Season 3 of Wooden Overcoats launched this week. Theatre editor (and podcast novice) Daniel Perks pops along to a live performance: 

It’s an age-old tale – you run a funeral home with your sibling on a small island, and then another funeral director opens up a parlour across the road. Classic, right? Well, perhaps not, but it sure makes for some fun anecdotes and embarrassing situations. Led by David K. Barnes, whose play Timothy will run at the VAULT Festival 2018 in March underneath production company Joyous Gard, Wooden Overcoats is a podcast that celebrates the next generation of comedic writing. It’s farcical, a bit silly and warm hearted. It has also garnered a pretty substantial fanbase, who were committed enough to kickstart the fundraising of season 3’s production.

Wooden Overcoats

Ciara Baxendale

Over the next few weeks, episodes from season 3, recorded back in December 2017, will be made available online. But, buy tickets to each live shows and you can watch the cast perform the next two episodes – the first will have been released to the general public the day before, the second will be an exclusive sneak peek at what is to come. In the first two of season 3, we have heard tales of romantic spats and literary erotica – but I can’t say more because I’ll give away too much of episode two (launches on 1 March)!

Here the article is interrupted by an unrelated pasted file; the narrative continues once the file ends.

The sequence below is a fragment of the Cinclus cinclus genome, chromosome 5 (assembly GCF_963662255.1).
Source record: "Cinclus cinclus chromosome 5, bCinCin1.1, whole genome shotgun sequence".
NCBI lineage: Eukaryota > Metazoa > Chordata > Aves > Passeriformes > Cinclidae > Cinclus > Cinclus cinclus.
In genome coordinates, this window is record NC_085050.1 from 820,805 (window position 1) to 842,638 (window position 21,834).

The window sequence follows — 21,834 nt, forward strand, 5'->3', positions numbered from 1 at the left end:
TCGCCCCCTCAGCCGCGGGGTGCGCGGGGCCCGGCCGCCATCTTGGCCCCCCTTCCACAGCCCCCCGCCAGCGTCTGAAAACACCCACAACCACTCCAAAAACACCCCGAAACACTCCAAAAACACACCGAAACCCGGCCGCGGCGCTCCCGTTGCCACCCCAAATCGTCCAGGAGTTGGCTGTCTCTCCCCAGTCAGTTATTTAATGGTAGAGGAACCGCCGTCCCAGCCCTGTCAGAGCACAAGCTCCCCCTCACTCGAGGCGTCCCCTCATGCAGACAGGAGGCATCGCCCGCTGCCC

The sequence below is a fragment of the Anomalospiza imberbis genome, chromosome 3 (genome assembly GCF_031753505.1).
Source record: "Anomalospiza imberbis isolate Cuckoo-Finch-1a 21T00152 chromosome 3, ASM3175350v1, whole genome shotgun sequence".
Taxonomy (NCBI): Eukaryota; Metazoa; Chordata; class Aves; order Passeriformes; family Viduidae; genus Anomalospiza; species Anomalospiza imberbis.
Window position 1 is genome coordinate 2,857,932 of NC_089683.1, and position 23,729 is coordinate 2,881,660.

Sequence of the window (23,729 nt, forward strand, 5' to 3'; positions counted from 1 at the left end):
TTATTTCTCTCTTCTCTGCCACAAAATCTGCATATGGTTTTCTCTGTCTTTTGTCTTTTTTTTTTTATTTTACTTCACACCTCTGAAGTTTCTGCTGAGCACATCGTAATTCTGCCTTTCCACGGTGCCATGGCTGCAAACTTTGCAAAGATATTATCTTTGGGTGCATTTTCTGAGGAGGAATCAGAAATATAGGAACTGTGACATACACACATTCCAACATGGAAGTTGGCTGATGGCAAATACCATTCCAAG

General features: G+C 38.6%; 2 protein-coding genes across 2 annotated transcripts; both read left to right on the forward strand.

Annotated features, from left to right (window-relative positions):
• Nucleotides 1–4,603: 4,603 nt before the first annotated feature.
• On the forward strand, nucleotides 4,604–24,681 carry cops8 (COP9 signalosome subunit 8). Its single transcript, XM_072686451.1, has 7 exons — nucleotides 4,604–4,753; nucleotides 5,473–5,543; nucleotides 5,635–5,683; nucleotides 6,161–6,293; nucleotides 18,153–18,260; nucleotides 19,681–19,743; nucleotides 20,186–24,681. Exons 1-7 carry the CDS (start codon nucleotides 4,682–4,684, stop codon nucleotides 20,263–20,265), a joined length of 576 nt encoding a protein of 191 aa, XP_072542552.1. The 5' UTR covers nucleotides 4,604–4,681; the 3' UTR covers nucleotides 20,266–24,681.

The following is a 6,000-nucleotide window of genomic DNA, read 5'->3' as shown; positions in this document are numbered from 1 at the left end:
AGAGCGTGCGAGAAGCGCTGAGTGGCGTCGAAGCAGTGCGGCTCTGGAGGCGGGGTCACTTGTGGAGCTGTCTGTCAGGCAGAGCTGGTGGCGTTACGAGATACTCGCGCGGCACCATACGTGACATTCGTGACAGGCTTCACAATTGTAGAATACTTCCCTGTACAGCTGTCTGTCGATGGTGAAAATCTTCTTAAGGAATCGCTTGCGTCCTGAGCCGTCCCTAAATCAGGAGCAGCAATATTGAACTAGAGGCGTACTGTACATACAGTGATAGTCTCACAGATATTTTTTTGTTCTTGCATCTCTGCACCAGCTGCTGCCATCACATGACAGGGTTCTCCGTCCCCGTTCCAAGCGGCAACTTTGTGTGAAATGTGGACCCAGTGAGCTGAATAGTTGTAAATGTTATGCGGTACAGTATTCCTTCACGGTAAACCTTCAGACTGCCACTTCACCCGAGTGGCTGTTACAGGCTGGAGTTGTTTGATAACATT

The live performance is a wholesome, slightly twee, yet entertaining and uplifting affair. The cast members physicalise their performance, perhaps for show, but more likely because that is the best way to inhabit the plethora of characters. Each of the eight are well homed in their craft, the five regulars more grounded in their personae (as expected) than the other three. From the subtly smug competitor Eric (Tom Crowley); the outwardly odd sister Antigone (Beth Eyre) and stuffy, oblivious brother Rudyard (Felix Trench); to the pragmatic, unflustered assistant Georgie (Ciara Baxendale), Barnes writes characters that we can recognise, ones with simple motives, drives and intentions. Wooden Overcoats is an uncomplicated affair, an easy-listening podcast that can wash over you to brighten up a stressful commute. Oh, and it’s narrated by a mouse (Alison Skilbeck in this live performance, Belinda Lang for the remainder of the podcast).

Wooden Overcoats

Beth Eyre

As someone who rarely listens to podcast or audiobooks, instead preferring to be buoyed along by music during his travel time or while working, I am not one to comment on the efficacy of this podcast against others in its field. But as a piece of theatrical dialogue, it meanders along with a pleasant, inoffensive tone. Wooden Overcoats leaves you smiling, washing away the troubles of the day – the acoustical equivalent of a fluffy dressing gown and comfortable slippers.

 

 

Wooden Overcoats live performances run on 9 March, 23 March and 6 April 2018 at King’s Place, London. To buy tickets, please visit the website here.

To listen to the previous season, visit the podcast website here.